Dr. Lyons-Weiler’s “Ice Cream Consumption Corrected For Cone Sales” Analogy

An apt analogy would be a study that sought to examine whether there was an association between daytime temperatures and ice cream consumption at ice cream parlors across cities in the US. After collecting both variables (daytime temperature being an independent, or predictor variable; ice cream consumption being the dependent variable), the data analyst decides to “correct for” the variables “consumption of cones” and “trips to ice cream parlors” because they already are suspected to be able to “explain” the volume of ice cream consumption across cities in the US. They clearly could use the sale of cones to predict ice cream consumption, but it would be pointless. Better indicators might be the median daytime temperature, the average amount of expendable income, or the frequency of lactose intolerance. These variables would tend to lead to increased understanding of “ice cream consumption”, and would empower the analyst to predict ice cream sales. “Correcting” the model for the sale of cones, or for the number of trips to ice cream parlors would leave only random variation among customers. They are dependent and collinear variables: as trips to ice cream parlors increase, both the volume of consumed ice cream and the number of cones consumed increases. Use of other, known dependent variables as independent variables, use of highly collinear variables, and model fit are examples of statistical shamwizardry.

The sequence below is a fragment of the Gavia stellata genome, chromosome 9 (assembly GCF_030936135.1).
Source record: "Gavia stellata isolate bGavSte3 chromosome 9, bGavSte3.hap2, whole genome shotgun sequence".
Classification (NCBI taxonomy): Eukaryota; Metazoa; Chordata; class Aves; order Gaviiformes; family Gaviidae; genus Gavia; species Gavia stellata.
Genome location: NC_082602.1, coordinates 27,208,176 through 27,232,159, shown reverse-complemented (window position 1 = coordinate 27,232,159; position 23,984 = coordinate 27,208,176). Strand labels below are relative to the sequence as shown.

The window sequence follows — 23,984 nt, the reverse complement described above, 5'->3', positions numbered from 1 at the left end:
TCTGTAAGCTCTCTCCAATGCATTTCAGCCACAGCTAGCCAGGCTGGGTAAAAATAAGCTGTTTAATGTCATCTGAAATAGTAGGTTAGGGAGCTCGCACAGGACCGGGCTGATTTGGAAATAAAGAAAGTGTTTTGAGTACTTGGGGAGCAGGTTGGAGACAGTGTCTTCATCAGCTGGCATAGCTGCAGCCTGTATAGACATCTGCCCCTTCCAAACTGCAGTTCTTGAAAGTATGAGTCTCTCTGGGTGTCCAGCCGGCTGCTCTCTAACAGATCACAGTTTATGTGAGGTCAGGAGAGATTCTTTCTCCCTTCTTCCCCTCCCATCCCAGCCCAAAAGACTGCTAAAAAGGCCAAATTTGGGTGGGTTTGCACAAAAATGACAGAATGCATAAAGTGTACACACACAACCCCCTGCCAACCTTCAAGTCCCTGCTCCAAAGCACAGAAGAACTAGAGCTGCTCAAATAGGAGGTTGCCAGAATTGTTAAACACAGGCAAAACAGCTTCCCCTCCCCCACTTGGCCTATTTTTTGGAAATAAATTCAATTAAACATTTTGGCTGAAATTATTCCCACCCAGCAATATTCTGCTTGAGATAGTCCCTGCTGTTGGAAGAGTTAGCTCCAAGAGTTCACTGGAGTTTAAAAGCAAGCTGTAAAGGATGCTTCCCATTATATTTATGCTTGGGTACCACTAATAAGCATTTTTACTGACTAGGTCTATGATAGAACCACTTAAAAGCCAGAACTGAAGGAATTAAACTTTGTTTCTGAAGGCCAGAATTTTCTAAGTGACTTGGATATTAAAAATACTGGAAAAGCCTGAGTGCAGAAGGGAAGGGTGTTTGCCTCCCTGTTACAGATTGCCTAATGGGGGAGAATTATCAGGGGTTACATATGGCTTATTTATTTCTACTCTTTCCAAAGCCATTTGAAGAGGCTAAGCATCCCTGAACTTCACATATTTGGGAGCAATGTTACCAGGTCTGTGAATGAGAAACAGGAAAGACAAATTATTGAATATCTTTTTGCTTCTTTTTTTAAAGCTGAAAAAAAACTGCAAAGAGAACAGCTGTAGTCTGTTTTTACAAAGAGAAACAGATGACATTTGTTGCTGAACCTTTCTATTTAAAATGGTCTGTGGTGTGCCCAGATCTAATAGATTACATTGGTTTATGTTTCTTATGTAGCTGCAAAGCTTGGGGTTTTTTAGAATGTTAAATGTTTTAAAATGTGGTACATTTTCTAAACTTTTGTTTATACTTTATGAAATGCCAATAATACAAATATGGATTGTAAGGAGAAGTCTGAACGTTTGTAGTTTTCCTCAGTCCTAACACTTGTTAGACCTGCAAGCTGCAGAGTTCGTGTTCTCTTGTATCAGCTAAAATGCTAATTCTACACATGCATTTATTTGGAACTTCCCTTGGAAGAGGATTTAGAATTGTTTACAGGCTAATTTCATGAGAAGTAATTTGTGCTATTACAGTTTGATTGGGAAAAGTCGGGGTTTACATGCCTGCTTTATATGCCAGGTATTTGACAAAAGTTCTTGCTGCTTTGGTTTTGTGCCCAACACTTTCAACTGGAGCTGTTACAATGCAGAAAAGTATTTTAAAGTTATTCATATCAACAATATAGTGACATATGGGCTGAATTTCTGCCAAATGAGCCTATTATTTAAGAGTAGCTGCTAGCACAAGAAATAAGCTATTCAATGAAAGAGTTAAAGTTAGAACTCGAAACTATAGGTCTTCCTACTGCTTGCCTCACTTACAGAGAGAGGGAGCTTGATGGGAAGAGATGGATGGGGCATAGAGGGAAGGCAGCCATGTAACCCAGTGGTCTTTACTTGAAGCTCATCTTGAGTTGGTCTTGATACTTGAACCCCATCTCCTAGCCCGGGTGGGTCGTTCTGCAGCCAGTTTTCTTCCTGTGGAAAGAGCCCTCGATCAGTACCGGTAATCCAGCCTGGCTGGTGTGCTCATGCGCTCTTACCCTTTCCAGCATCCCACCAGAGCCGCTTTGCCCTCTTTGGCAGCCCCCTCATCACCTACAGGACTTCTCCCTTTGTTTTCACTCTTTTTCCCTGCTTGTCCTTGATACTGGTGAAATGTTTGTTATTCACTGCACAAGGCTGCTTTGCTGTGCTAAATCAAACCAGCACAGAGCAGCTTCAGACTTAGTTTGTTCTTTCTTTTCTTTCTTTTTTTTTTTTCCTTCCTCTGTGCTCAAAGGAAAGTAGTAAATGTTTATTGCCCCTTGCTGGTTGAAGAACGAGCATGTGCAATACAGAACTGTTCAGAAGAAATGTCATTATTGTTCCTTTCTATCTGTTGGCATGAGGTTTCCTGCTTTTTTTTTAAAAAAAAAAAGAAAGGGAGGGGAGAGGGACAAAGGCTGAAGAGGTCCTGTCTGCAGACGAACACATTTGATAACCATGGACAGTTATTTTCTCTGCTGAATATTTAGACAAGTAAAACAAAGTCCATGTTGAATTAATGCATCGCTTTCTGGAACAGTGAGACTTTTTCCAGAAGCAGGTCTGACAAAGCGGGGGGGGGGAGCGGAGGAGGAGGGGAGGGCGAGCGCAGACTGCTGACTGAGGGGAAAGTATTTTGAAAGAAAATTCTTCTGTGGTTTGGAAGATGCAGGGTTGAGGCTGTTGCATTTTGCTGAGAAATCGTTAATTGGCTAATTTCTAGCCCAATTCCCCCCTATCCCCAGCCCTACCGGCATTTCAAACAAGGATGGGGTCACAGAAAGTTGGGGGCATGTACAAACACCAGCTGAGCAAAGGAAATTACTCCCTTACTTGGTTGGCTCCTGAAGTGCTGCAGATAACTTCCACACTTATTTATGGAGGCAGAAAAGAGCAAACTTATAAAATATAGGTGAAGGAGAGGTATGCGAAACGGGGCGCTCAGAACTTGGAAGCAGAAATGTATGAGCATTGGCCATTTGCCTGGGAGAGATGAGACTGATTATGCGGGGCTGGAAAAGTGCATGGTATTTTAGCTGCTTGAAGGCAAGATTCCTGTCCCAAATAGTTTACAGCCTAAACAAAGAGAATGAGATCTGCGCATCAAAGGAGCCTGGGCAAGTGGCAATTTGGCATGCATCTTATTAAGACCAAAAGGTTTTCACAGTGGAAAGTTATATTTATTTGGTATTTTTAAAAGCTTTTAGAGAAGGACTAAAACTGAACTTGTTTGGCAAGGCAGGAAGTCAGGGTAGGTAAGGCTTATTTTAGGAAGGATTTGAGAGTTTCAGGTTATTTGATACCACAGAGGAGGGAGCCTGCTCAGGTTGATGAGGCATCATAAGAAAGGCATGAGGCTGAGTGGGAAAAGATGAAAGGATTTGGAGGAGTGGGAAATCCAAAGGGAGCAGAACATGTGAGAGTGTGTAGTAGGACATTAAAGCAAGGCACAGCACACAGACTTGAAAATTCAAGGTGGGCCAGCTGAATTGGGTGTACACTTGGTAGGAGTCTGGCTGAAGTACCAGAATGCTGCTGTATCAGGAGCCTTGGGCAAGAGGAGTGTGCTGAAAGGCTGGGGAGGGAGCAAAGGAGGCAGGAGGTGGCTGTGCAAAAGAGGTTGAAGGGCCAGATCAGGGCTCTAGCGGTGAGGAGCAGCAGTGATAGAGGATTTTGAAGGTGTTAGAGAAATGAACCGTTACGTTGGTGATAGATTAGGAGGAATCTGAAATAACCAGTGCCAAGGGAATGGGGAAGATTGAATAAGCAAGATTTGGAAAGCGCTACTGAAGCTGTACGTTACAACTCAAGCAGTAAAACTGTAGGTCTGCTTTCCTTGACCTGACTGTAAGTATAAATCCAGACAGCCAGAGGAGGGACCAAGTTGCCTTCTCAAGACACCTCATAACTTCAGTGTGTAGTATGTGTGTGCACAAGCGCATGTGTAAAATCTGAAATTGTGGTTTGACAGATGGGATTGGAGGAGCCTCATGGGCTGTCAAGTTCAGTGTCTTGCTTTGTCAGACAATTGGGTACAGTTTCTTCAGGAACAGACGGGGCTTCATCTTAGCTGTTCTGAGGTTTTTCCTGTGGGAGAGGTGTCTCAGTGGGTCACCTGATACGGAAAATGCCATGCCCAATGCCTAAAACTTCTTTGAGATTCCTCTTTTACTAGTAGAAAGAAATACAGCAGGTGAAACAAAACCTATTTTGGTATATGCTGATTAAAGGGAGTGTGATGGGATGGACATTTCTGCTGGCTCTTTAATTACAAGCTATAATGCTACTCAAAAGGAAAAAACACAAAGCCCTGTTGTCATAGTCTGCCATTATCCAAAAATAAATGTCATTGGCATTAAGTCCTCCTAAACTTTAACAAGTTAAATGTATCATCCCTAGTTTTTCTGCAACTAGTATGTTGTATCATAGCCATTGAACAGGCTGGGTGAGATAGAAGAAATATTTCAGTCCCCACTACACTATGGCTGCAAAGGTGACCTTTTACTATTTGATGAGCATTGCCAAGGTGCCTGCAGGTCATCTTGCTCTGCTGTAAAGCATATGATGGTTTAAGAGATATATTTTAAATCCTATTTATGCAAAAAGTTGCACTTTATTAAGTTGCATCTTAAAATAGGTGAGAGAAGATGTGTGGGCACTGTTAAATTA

These are clever techniques in this setting because the non-specialist (even peer-reviewers) might think they seem appropriate. A give-away is that the functional relationship among variables (dependent/independent) has been perturbed. Other studies have been warped using the same strategy. It took CDC four years to figure this out for the Verstraeten et al. study, so much so, that the lead author sent an email complaining that the association just would not “go away” (Verstraeten, 1999).